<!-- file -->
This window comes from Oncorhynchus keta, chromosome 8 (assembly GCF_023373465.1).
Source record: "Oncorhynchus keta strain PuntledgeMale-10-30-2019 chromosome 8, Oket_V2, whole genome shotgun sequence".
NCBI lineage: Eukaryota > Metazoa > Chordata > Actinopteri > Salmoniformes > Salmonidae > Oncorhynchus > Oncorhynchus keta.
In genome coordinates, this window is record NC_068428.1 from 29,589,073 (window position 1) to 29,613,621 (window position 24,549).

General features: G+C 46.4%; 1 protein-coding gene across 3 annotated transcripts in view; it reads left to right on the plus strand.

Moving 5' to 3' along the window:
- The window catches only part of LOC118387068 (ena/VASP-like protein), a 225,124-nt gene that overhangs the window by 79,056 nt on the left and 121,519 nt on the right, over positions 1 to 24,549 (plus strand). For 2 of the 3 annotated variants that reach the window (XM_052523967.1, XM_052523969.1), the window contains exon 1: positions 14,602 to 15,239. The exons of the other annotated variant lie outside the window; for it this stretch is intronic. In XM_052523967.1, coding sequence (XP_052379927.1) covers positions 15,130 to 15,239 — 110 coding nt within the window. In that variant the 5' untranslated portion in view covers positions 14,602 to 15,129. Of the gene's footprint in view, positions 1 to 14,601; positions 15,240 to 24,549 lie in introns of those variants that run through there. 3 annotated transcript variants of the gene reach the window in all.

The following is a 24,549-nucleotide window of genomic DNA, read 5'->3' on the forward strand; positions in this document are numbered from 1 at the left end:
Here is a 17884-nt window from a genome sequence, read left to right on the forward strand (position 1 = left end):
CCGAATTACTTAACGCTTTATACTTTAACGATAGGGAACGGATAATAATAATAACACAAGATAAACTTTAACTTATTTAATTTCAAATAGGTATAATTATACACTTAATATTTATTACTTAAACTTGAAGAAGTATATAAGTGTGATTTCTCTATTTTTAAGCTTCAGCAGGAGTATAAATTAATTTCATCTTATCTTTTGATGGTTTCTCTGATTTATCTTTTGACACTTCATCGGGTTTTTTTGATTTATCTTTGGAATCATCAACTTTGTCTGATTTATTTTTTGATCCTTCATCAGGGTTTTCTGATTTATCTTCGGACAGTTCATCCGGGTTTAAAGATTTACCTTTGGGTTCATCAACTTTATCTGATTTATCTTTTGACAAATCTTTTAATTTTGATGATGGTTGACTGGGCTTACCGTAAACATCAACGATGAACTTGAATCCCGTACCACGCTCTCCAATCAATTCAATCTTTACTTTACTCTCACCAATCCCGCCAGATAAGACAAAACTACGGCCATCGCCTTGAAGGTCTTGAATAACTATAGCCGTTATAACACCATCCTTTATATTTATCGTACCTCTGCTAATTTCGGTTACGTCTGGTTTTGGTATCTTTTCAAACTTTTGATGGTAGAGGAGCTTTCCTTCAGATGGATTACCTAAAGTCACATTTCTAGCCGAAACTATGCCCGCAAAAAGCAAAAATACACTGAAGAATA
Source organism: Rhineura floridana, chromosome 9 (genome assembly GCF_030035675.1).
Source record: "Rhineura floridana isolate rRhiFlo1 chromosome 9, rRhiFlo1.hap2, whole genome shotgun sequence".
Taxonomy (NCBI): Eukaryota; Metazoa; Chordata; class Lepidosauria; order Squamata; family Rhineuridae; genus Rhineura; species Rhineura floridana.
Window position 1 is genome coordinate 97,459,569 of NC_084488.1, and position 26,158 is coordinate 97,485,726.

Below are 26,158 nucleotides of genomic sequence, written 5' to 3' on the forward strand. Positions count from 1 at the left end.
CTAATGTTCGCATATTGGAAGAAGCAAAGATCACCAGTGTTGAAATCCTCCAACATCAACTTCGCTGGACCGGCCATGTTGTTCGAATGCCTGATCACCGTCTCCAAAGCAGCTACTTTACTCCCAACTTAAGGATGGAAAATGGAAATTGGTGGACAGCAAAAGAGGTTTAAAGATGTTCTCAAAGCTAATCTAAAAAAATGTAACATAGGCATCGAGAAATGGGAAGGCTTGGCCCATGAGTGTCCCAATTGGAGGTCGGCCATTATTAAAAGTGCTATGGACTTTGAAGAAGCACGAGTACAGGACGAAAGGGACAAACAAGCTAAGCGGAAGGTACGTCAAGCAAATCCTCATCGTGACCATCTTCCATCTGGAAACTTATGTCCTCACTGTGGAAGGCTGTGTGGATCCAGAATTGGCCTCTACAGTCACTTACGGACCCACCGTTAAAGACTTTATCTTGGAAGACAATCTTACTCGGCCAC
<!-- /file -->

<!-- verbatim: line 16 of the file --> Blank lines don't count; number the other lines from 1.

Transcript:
CTAATGTTCGCATATTGGAAGAAGCAAAGATCACCAGTGTTGAAATCCTCCAACATCAACTTCGCTGGACCGGCCATGTTGTTCGAATGCCTGATCACCGTCTCCAAAGCAGCTACTTTACTCCCAACTTAAGGATGGAAAATGGAAATTGGTGGACAGCAAAAGAGGTTTAAAGATGTTCTCAAAGCTAATCTAAAAAAATGTAACATAGGCATCGAGAAATGGGAAGGCTTGGCCCATGAGTGTCCCAATTGGAGGTCGGCCATTATTAAAAGTGCTATGGACTTTGAAGAAGCACGAGTACAGGACGAAAGGGACAAACAAGCTAAGCGGAAGGTACGTCAAGCAAATCCTCATCGTGACCATCTTCCATCTGGAAACTTATGTCCTCACTGTGGAAGGCTGTGTGGATCCAGAATTGGCCTCTACAGTCACTTACGGACCCACCGTTAAAGACTTTATCTTGGAAGACAATCTTACTCGGCCAC